The biggest donor is the United Kingdom (UK) with 80 million pounds or an equivalent of P5.6 billion. From an initial 50 million pounds, British Prime David Cameron announced the additional 30 million pounds in aid to the Philippines.
The European Union (EU) gave 60 million euros or P3.6 billion in foreign aid. On top of it, Germany, the richest country in the EU gave to the Philippines a donation of 4 million euros or equivalent of P 240.0 million.
From Down Under, Australia gave a foreign aid of $30.0 million or an equivalent of P1.2 billion. New Zealand gave close to $5.0 million or P200.0 million. Canada, Australia and New Zealand are members of the British Commonwealth just like Malaysia and Singapore.
The other good news—offers of loans from multilateral financing institutions (MFIs), such as the World Bank and the Asian Development Bank (ADB). From an initial $500 million, the World Bank added an extra $408 million or a total of $908 million to help the Philippines. The ADB, for its part, has offered a $392-million loan.
The Japan International Cooperation Agency (JICA) likewise recently offered an equivalent of some $500 million in loans to assist in our recovery. Japan also sent its foreign aid amounting to $52 million or P2.2 billion in terms of emergency grant and relief. The $20.0 million was coursed to the ADB from Japan’s poverty reduction program.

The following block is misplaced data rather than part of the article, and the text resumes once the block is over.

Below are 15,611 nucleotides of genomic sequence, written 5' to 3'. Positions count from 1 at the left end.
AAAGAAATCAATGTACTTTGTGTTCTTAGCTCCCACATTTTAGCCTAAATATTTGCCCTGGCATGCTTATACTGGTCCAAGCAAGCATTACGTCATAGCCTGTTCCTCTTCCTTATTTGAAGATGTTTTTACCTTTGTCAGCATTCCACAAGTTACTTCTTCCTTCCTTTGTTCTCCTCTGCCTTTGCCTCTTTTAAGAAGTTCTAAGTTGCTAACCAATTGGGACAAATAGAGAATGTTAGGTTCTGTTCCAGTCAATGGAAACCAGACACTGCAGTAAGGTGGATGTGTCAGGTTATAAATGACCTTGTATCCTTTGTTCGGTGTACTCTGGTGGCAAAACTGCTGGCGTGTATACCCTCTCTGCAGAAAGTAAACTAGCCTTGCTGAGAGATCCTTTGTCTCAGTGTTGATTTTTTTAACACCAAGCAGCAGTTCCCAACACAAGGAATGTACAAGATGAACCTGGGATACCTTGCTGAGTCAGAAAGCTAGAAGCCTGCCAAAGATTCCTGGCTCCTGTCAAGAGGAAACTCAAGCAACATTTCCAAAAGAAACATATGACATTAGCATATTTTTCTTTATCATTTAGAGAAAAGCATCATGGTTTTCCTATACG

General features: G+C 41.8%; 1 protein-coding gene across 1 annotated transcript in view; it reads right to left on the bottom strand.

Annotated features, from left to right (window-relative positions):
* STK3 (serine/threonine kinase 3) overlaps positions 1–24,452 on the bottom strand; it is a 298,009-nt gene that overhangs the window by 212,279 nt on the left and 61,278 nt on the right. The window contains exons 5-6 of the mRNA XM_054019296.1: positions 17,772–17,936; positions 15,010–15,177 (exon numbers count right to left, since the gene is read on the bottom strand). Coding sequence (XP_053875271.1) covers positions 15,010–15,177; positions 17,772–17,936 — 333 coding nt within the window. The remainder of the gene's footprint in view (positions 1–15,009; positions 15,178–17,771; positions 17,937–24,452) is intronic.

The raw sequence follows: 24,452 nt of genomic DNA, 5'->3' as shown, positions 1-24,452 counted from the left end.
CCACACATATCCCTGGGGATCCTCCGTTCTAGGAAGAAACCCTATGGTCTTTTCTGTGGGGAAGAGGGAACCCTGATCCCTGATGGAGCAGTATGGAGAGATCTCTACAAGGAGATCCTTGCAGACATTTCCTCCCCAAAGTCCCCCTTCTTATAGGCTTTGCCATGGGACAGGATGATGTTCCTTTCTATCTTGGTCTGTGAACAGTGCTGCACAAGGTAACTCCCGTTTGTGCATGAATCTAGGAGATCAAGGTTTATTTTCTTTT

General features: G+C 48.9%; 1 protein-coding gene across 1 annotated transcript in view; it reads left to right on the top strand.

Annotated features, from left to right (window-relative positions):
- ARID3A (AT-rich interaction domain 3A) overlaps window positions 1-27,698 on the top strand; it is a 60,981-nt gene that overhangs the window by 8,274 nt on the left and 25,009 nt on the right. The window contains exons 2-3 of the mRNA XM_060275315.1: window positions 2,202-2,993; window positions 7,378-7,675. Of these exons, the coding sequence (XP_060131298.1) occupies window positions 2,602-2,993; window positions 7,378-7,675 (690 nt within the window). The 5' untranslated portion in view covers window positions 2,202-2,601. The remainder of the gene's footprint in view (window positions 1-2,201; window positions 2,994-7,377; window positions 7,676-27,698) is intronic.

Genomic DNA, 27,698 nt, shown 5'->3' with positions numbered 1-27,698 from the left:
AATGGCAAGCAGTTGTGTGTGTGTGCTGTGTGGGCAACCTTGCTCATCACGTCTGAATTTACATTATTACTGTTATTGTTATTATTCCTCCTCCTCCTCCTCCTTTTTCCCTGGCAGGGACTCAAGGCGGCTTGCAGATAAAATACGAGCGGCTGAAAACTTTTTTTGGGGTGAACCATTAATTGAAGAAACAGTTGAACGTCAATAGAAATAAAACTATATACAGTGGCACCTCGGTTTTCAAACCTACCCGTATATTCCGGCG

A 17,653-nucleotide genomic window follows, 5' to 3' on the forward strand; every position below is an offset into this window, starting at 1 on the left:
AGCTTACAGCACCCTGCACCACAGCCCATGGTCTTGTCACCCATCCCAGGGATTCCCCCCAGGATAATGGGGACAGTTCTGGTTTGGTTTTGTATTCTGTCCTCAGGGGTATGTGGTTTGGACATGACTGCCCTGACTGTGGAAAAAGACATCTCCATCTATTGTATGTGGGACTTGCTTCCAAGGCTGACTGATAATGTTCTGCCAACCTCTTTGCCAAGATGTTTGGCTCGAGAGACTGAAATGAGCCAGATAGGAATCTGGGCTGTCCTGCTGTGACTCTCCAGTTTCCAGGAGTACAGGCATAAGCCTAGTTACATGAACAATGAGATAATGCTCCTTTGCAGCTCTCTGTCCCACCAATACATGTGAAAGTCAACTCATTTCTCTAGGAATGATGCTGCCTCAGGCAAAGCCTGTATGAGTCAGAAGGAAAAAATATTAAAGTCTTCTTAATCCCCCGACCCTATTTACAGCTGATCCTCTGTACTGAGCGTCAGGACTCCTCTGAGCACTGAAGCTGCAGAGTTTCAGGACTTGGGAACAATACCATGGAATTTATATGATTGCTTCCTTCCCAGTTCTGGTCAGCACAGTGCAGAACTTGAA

Doing things right
The reconstruction of the devastated towns and cities in Eastern Visayas is a perfect opportunity for the Philippines to once-and-for- all do things right with the proper planning and implementation of the projects and programs. With Leyte and Samar, the same can be done as in northern Cebu, northern Iloilo, Capiz, Aklan and Antique.
Indeed, the rebuilding to be done for the post-calamity recovery can show to the world what the Filipinos can really do. This is also the perfect opportunity to tap the vast talents of Filipinos here at home and abroad to help in the reconstruction efforts.
I know of top high-caliber Filipino architects and engineers who are in excellent positions to assist and would only be happy to help. But they would not volunteer their services unless they are invited. So the challenge now for the Rehabilitation Czar in the person of former Senator Panfilo “Ping” Lacson is how to effectively harness their talents.
Hopefully, the exercise of rebuilding will finally put the elusive “planning” in our culture together with the correct construction of houses, buildings and public infrastructure.
This is also a good opportunity for the architecture in our airports, seaports, bus terminals, city and town halls and provincial capitols to reflect our cultural heritage by using Filipino design. This has been the advocacy of our Pilipinas Sandiwa Heritage Foundation, Inc. (PSHFI) for the past years.
Unfortunately, then DoTC Secretary Mar Roxas, the same guy who wants to be President, could not even give our foundation the courtesy of reply to our letters to him.
Rick B. Ramos at firstname.lastname@example.org